10. Sound cannot travel in vacuum.

11. If a rope fixed at one end is moved up and down holding it by the other end, the waves produced are stationary waves.

12. If the amplitude of a simple pendulum of constant length has been changed by exerting energy its frequency (a)
a)does not change b)changes
c)doubled d)halfed

13. The distance between two successive antinodes in a stationary wave is 15cms. The wavelength is 30cms.
Solution:-
=15
λ=2×15
λ=30cms

14. In a stationary wave the points at which the displacement is minimum are called nodes.

15. The waves that consist of compression and rarefactions are called longitudinal waves.

16. In the formula then γ=(d)
a) b)CpxCv c)Cp-Cv d)

17. The velocity of sound in air at 00c is (in m/sec) (b)
a)258 b)331 c)1400 d)1269

18. If the band plays music outside it makes vessel to rattle. This phenomenon is called resonance.

19. The sound of thunder has been heard 10sec after the lightining is seen the distance at which the thunder took place is (velocity of sound is 330 m/sec) (b)
a)330m b)3300m c)3300 kms d)33m
Solution:-
S=vt
S=10×330
S=3300 m

20. In a stationary wave the distance between a node and its successive antinode is (b)
a) b) c) d) λ

21. The velocity of sound in air is V and its frequency is f then its wavelength λ is (b)
a)Vf b) c)V d)Vf2.
22. The velocity of sound in air is 350 m/sec. Find the wave length of the sound in air if the frequency is 10,000Hz (a)
a)3.5cm b)28.5cm c)2.85cm d)35cm
Solution:-
V=350 m/sec
f=10,000Hz
V=f λ
λ=
λ=
λ=0.035 m
λ=0.035×100 cm
λ=3.5 cm

23. The frequency of a tuning fork depends on its dimensions.

24. The frequency of the simple pendulum depends on length of the pendulum

25. When a body is set into vibrations and then left to itself, the vibration are called Natural (or) free vibrations.

26. Periodic vibrations of decreasing amplitude are called damped vibrations.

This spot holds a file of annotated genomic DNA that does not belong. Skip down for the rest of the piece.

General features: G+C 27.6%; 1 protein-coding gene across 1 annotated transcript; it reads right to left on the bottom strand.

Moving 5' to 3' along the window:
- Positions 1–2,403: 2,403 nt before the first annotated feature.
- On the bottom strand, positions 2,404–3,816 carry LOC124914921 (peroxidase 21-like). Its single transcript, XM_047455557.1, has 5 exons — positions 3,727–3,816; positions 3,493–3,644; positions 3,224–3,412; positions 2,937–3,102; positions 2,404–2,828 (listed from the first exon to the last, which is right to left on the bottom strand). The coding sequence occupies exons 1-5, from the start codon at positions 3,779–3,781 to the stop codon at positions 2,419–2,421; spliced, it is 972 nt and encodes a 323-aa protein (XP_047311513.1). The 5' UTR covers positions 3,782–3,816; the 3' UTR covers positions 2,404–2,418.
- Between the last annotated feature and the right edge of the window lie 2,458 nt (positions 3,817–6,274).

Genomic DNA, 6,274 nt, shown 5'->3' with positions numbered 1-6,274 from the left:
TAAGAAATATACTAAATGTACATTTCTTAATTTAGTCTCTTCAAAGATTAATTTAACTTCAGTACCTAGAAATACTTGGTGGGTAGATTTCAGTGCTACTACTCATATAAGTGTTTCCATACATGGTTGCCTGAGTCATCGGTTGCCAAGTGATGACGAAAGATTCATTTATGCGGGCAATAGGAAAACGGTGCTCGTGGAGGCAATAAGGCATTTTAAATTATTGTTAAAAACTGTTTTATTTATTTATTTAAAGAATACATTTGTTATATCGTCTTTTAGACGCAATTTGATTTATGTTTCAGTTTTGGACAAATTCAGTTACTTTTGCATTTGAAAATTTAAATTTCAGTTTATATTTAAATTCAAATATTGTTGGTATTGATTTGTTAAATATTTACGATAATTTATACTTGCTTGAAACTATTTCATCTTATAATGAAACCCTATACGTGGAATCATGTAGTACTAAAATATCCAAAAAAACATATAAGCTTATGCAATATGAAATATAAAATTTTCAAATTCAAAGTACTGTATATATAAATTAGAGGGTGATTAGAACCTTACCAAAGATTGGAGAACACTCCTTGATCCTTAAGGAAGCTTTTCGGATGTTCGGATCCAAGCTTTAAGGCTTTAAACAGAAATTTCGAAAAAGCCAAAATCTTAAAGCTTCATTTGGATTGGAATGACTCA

27. The vibrations of a table top on which the stem of a vibrating tuning fork is pressed are called forced vibrations.

28. When you tune a transistor radio the phenomenon which enables us to catch a carrier electromagnetic wave of a particular frequency is called resonance.

29. A wave originating from a source and travelling forward in a medium is called progressive wave.

30. When the displacement of the particles of a medium is at right angles the direction of propagation of wave, then the wave is called transverse waves.

31. When the displacement of the particle of a medium is parallel to the direction of propagation of wave, then the wave is called longitudinal wave.

32. A wave that consists of a series of crests and troughs is called transverse wave.

33. In a wave any two successive particles vibrating with the same phase are separated by a distance equal to (c).
a) b) c) λ d) 2λ

34. The vibrating particles in a wave transfer energy.

35. On reflection from a rigid or fixed end a wave undergoes a phase change of (d).
a) radians b) radians
c) radians d) П radians

36. Π radians = 1800.

37. If two waves of equal frequency and amplitude travel in opposite direction along the same path then the wave formed is called stationary wave.

38. A stationary wave actually traps energy between two fixed ends.

39. The points in a stationary wave where the amplitude is maximum are called antinodes

40. The points in a stationary wave where the amplitude is zero are called nodes.

41. In a stationary wave, the distance between two successive nodes is and successive antinodes is .

42. In a stationary wave, two successive nodes are separated by a distance of 50cms, the wave length of the wave is 100cms.
Solution:-
=50
λ=50×2
λ=100 cms.

43. In a stationary wave the vibrations of the particle in a medium in a loop will be having different amplitudes.

44. The wave length and frequency of a stationary wave are the same as that of the incident wave.

45. In a stationary wave, energy is trapped in a fixed region of the medium.